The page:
At the office, administrative tasks are a way of life. Keeping up with the daily busywork is unavoidable, but for most people, it’s a pain and annoyance. If you’re like most employees, checking your email is the first thing you do after logging in for the day. While this mundane task is necessary, all the extra stress that comes with it doesn’t have to be. For instance, you know you need to clear your overloaded email inbox, while prioritizing the important emails that are relevant to your job.
As the holidays get closer, people start to look for tech gadgets to put on their wish lists or buy for others. Often, they prioritize gifts that help break bad habits or promote better ways of living for users. Posture correctors are excellent examples of presents that fit those descriptions. Eighty percent of people will experience lower back pain in their lives, with simple muscle strains and bad posture being a common cause.
As most of you know, there were some changes made at NAR about the whole MLS of choice deal. Because I don’t think that’s a huge thing, although events could prove me wrong, I’ll skip it and move on to this: NAR MLS consolidation resources. There’s so much here to discuss, but for this post, let’s keep it to one thing from the “Challenges and Obstacles” page. Toward the bottom, under “Take Away,” the authors (of the study? documents? consolidation resources?)
Muck Rack makes it simple to find people, tweets, or articles that mention any name, keyword, company, hashtag etc. We've compiled this guide to help you make the most of your search.
Selecting a term
Start searching tweets, articles from media outlets, articles mentioned in tweets, journalists'
names, titles and bios with some suggested searches:
Companies or Topics (e.g. iPhone, Microsoft)
Phrases (e.g. "cloud computing") — use quotes to keep the terms together
Twitter handles (e.g. @username) — returns those who have mentioned or replied to
Names (e.g. "David Pogue")
Hashtags (e.g. #sxsw, #london2012)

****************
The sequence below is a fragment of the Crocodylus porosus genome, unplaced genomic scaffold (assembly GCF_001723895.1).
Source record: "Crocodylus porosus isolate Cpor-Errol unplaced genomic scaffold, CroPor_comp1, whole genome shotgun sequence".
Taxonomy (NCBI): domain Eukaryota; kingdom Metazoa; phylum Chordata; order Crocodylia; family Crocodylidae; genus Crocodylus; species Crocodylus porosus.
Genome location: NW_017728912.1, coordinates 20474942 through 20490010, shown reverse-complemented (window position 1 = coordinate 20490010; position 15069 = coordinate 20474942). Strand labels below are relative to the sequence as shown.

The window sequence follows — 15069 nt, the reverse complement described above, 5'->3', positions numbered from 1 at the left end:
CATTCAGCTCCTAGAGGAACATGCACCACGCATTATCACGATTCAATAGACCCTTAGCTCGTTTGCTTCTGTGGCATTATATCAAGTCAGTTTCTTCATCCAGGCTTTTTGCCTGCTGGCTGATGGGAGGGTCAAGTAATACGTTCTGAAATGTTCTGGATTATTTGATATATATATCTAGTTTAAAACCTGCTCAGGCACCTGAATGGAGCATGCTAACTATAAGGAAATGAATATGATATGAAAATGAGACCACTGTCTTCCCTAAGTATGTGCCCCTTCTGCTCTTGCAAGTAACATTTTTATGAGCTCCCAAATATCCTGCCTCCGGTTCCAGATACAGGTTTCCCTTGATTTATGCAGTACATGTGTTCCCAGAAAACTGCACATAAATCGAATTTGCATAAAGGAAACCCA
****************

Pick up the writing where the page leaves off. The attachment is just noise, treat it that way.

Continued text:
Bio details (e.g. vegan, Olympics, father)
Muck Rack's Advanced Search allows for many boolean operators.
Find results that mention multiple specified terms, use AND or
+. For example, ensure each result contains both Elon Musk and Mark Zuckerberg by
searching Musk AND Zuckerberg or Musk + Zuckerberg.
Use the operators OR or , to broaden your search when you'd like either of
multiple terms to appear in results. (This is the default behavior of our search when no operators
are used). For example, results will contain either cake or cookie by searching cake OR cookie or cake,cookie
Use NOT or - to subtract results from your search. For
example, searching Disney will yield results about the Walt Disney Company as well as Walt Disney
World Resort. To exclude mentions of Disney World, search for Disney -World or Disney
When using one of these operators with a phrase, enclose it in quotation marks. For example, you can
find results about smartphones excluding Apple's iPhone 4S by searching smartphone -"iPhone
Exact case matching or punctuation
If you're searching for a brand name or keyword that relies on specific punctuation marks or capitalization, you can
find results that match your exact query by adding matchcase: before the keyword you're searching for, like matchcase:E*TRADE .
Use parentheses to separate multiple
boolean phrases. For example, to find journalists talking about having fun in Disney World or
Disneyland, search for ("disney world" OR disneyland) AND fun.
An asterisk can be used to search for any variation of a root word truncated by the asterisk. For example, searching for admin* will return results for administrator, administration, administer, administered, etc.
A near operator is an AND operator where you can control the distance between the words. You can vary the distance the near operation uses by adding a forward slash and number (between 0-99) such as strawberries NEAR/10 "whipped cream", which means the strawberries must exist within 10 words of "whipped cream".